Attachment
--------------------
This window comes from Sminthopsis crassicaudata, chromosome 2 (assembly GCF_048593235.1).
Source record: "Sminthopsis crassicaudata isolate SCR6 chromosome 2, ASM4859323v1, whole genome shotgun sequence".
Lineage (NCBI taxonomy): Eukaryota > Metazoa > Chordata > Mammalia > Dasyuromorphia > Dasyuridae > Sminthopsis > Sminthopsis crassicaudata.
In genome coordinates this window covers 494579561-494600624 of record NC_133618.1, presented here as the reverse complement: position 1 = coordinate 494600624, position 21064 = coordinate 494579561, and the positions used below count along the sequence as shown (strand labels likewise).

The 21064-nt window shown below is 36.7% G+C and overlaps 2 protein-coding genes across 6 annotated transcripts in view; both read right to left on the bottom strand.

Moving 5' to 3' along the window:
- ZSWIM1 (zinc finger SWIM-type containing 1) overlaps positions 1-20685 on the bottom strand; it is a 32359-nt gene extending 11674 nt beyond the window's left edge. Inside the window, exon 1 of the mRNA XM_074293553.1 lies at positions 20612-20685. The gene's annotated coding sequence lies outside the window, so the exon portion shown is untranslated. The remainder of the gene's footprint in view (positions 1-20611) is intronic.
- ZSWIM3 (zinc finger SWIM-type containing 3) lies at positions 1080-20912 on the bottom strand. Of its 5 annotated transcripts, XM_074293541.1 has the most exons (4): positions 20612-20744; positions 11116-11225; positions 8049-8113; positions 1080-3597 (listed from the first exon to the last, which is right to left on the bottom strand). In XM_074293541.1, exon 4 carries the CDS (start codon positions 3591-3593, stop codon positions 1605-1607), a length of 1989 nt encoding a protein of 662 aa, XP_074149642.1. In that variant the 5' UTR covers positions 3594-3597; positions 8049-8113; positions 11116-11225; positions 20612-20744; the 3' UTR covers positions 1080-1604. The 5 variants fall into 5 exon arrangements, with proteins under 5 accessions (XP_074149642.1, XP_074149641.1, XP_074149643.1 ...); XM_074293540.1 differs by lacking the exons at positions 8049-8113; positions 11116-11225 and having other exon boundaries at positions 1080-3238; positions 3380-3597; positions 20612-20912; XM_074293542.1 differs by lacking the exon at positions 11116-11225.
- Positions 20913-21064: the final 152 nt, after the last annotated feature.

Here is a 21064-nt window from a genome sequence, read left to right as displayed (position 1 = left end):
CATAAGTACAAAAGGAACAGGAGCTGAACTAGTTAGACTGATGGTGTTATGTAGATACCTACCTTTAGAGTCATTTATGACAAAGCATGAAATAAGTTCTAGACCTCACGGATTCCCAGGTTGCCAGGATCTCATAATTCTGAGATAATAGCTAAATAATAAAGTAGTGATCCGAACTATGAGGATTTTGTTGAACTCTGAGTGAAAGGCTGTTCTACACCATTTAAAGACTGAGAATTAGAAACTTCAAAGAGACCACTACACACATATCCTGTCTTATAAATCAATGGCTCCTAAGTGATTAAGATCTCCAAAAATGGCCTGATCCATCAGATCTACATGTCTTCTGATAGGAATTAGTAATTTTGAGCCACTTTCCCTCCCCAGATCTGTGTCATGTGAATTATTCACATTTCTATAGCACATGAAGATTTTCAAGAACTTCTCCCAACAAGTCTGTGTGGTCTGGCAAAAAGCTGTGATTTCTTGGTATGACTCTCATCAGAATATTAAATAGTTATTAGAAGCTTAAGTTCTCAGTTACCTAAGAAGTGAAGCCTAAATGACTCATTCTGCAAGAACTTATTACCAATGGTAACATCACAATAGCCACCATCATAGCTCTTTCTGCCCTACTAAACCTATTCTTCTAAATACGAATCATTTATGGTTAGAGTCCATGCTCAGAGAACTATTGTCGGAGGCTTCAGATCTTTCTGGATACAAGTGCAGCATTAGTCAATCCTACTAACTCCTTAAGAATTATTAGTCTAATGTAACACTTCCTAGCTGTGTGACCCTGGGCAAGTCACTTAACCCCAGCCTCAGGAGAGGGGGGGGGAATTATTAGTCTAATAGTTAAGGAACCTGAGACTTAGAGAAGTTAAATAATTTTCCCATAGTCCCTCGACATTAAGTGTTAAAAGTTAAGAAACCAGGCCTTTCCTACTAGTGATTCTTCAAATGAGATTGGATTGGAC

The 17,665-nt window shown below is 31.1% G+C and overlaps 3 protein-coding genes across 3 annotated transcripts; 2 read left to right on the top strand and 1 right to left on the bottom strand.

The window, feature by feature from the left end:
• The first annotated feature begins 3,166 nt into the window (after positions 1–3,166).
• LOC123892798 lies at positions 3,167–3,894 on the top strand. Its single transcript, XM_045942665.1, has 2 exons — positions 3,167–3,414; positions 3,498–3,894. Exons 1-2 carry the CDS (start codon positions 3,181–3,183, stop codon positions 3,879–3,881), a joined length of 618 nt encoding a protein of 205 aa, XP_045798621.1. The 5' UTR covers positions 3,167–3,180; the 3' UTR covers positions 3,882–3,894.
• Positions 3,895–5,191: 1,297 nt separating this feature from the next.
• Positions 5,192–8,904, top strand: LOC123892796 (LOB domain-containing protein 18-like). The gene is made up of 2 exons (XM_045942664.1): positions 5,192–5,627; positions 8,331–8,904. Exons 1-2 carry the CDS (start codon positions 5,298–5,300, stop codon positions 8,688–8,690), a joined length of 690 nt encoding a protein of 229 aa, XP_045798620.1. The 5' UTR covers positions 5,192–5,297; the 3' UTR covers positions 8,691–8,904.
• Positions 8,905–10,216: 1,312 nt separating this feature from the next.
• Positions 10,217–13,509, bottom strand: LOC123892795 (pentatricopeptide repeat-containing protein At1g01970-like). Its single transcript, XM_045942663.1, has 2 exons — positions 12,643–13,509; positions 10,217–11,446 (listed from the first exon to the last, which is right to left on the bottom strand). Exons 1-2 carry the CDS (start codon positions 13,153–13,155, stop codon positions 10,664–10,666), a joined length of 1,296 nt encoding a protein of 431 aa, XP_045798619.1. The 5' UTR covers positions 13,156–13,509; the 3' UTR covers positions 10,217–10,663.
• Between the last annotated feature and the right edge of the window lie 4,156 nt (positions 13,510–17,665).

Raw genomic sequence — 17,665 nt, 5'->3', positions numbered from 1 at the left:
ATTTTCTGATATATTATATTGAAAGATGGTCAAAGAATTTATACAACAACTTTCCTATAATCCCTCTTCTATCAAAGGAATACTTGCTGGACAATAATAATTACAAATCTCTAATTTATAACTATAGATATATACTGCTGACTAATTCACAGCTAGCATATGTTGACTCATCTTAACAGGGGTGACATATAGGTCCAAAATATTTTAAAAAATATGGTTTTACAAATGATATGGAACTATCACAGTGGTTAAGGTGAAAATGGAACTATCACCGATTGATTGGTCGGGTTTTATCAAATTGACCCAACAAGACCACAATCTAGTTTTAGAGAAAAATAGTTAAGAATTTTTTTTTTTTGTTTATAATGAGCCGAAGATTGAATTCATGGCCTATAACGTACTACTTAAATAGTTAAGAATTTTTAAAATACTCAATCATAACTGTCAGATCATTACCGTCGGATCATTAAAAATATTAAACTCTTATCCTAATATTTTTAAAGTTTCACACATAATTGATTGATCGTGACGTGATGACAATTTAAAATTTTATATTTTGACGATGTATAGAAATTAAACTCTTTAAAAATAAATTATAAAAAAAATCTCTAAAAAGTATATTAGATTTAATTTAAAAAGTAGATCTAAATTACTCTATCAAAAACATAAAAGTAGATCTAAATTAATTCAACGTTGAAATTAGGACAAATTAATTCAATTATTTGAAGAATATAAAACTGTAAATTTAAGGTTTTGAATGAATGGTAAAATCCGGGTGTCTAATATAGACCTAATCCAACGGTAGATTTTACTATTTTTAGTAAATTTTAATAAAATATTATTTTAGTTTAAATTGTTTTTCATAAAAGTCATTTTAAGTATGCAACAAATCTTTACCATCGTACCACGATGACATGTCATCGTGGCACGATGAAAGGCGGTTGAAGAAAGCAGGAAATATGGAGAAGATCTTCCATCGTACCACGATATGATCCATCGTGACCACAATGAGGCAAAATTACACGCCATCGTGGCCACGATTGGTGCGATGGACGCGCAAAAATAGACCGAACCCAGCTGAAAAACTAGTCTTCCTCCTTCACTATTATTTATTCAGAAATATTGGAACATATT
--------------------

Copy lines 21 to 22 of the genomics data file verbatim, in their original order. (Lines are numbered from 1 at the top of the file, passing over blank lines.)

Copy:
Raw genomic sequence — 17,665 nt, 5'->3', positions numbered from 1 at the left:
ATTTTCTGATATATTATATTGAAAGATGGTCAAAGAATTTATACAACAACTTTCCTATAATCCCTCTTCTATCAAAGGAATACTTGCTGGACAATAATAATTACAAATCTCTAATTTATAACTATAGATATATACTGCTGACTAATTCACAGCTAGCATATGTTGACTCATCTTAACAGGGGTGACATATAGGTCCAAAATATTTTAAAAAATATGGTTTTACAAATGATATGGAACTATCACAGTGGTTAAGGTGAAAATGGAACTATCACCGATTGATTGGTCGGGTTTTATCAAATTGACCCAACAAGACCACAATCTAGTTTTAGAGAAAAATAGTTAAGAATTTTTTTTTTTTGTTTATAATGAGCCGAAGATTGAATTCATGGCCTATAACGTACTACTTAAATAGTTAAGAATTTTTAAAATACTCAATCATAACTGTCAGATCATTACCGTCGGATCATTAAAAATATTAAACTCTTATCCTAATATTTTTAAAGTTTCACACATAATTGATTGATCGTGACGTGATGACAATTTAAAATTTTATATTTTGACGATGTATAGAAATTAAACTCTTTAAAAATAAATTATAAAAAAAATCTCTAAAAAGTATATTAGATTTAATTTAAAAAGTAGATCTAAATTACTCTATCAAAAACATAAAAGTAGATCTAAATTAATTCAACGTTGAAATTAGGACAAATTAATTCAATTATTTGAAGAATATAAAACTGTAAATTTAAGGTTTTGAATGAATGGTAAAATCCGGGTGTCTAATATAGACCTAATCCAACGGTAGATTTTACTATTTTTAGTAAATTTTAATAAAATATTATTTTAGTTTAAATTGTTTTTCATAAAAGTCATTTTAAGTATGCAACAAATCTTTACCATCGTACCACGATGACATGTCATCGTGGCACGATGAAAGGCGGTTGAAGAAAGCAGGAAATATGGAGAAGATCTTCCATCGTACCACGATATGATCCATCGTGACCACAATGAGGCAAAATTACACGCCATCGTGGCCACGATTGGTGCGATGGACGCGCAAAAATAGACCGAACCCAGCTGAAAAACTAGTCTTCCTCCTTCACTATTATTTATTCAGAAATATTGGAACATATT